The solid waste characteristics refer to the characteristics of PG, which are used to evaluate the risk of the solid waste itself. The environmental characteristics include the geographical position, local hydrogeology conditions, and the aspects of the surrounding environment that are sensitive to tailings. These are significant factors, which are used to evaluate the level of environmental risk, and they are also the most closely related to the production activities of humans. The tailing dam risk refers to the tailing dam’s interactions with its surroundings and human activities, which is used to measure the risk of security issues related to PG tailing dams. Risk management is related to the management and maintenance of PG tailing dams. The level of risk in this system is affected by risk management, and many accidents that occur in tailing dams are due to poor supervision. The utilization prospects refer to the comprehensive utilization of PG and government support.

At the third level, the characteristics of the solid waste are subfactors based on the physical and chemical characteristic. These factors are the inherent potential risks of the pollution source. The tailing dam risk factors comprise the characteristics of the dam body, drainage installation, and flood drainage facility. The risk management factors comprise risk prevention and emergency responses. The utilization prospect factors comprise government support and using mature technology, which are vital for this system. Thus, they are placed at the third level.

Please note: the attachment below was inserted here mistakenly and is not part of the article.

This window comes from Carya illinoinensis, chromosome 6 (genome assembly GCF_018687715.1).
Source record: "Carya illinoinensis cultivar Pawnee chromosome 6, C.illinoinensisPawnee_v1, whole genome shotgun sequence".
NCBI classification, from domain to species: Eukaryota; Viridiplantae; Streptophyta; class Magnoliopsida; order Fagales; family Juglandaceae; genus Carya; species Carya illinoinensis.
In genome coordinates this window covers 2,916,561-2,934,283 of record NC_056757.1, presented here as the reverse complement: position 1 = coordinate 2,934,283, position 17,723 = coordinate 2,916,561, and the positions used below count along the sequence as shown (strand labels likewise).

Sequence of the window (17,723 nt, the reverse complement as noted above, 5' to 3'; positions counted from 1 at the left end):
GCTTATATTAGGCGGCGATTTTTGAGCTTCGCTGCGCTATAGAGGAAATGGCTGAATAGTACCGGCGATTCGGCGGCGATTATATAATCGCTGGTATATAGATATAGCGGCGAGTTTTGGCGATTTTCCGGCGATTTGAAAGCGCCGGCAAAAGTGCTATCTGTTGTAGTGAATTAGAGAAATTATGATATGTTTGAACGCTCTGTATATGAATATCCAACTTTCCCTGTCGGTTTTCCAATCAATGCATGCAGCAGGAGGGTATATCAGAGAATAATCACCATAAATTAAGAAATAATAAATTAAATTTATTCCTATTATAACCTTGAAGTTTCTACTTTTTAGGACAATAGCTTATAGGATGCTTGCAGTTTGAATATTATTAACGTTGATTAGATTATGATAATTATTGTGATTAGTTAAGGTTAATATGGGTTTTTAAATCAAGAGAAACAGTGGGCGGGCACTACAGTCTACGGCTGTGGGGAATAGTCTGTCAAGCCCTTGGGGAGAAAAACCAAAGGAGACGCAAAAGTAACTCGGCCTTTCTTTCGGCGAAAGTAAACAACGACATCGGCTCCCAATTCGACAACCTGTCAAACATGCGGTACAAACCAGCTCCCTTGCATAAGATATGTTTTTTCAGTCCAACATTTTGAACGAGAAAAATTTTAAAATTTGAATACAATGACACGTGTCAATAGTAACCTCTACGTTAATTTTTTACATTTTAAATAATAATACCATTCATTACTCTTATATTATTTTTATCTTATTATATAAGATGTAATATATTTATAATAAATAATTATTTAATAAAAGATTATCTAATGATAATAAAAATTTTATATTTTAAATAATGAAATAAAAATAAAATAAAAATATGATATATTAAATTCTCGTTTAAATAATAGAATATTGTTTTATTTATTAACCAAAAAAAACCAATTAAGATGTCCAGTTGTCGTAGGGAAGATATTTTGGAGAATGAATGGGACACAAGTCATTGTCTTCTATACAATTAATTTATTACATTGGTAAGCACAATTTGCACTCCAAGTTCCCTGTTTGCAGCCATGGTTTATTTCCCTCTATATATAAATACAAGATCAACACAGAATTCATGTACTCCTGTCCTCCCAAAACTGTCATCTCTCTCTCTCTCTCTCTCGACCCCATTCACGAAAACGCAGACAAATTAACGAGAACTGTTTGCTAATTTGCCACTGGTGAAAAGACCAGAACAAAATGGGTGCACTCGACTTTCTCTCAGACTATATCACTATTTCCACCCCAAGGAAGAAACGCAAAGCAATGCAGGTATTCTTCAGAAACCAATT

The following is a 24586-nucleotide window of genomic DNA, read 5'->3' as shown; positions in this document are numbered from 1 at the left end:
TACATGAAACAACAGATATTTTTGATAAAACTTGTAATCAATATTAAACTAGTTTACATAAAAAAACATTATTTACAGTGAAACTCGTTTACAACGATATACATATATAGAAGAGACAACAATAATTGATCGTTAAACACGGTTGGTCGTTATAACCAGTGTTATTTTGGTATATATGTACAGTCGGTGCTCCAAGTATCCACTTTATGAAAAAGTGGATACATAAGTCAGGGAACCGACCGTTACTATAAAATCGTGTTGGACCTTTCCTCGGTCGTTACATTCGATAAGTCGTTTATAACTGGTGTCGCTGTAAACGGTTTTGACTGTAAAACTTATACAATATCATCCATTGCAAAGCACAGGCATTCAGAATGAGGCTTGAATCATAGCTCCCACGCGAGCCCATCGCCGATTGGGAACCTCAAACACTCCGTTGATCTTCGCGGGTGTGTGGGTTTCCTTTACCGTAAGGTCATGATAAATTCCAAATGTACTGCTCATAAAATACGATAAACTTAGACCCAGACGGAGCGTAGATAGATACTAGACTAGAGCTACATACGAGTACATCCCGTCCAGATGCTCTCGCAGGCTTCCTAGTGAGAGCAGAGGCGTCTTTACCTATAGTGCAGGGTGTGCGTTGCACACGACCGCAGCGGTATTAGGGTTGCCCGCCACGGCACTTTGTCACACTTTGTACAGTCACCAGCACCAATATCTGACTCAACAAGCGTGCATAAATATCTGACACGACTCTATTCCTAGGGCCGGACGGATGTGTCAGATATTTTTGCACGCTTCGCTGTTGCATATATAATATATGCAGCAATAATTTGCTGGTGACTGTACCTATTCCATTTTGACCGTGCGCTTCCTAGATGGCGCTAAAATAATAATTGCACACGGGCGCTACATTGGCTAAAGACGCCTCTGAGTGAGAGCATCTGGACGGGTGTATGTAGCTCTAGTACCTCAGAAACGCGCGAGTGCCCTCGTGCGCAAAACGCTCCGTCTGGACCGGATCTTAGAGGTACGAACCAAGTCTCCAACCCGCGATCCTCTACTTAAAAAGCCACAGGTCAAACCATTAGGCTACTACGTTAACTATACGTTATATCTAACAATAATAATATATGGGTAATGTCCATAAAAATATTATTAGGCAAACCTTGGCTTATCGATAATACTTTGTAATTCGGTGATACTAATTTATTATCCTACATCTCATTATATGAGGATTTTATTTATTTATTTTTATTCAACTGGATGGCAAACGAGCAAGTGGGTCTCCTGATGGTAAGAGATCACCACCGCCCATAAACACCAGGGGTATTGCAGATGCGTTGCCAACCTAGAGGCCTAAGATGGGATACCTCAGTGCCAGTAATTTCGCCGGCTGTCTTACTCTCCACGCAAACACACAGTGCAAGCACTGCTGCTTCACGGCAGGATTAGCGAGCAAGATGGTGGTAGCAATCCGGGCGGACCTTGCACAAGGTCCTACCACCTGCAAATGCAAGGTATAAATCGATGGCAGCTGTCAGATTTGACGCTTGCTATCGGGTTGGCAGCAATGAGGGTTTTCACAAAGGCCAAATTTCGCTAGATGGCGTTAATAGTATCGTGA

Solubility, volatility, and radioactivity were selected as the indexes for the physical characteristics at the fourth level. The solubility index reflects the water solubility of the tailings and the risk of leachate outflows, which are harmful to the environment. Radioactivity reflects the risk to the environment from the radioactivity for solid waste, such as radium-226 and its subfield, thorium-232 and its subfields, and potassium-40. Corrosiveness, acidity, alkalinity, acute toxicity, and extraction toxicity were used as subfactors for the chemical characteristics. Corrosiveness reflects the possibility of impermeable membranes being corroded by pollutants. The alkalinity reflects the extent of transfer in the environment. Therefore, the chemical characteristics are very important. The acute toxicity reflects the harmful effects of pollutants on organisms in the short-term, which directly reflects the harmful extent of pollutants. The extraction toxicity is an estimated index for solid wastes, which reflects the negative extent and transfer of pollutants after solid wastes have been leached by water.

The environmental characteristics are very important because they are related to the natural environment and the social environment. The natural environment in different regions has significant effects on the migration and transformation of pollutants. For example, acidic soils will increase heavy metal pollution in most cases, while different regional environments may have different levels of risk due to pollutants with respect to the possible loss of life and property. The natural environment includes the air, soil, geology, hydrology, and ecology. The social environment includes the population density, industry, agriculture, tourism, animal husbandry, and distances between communities.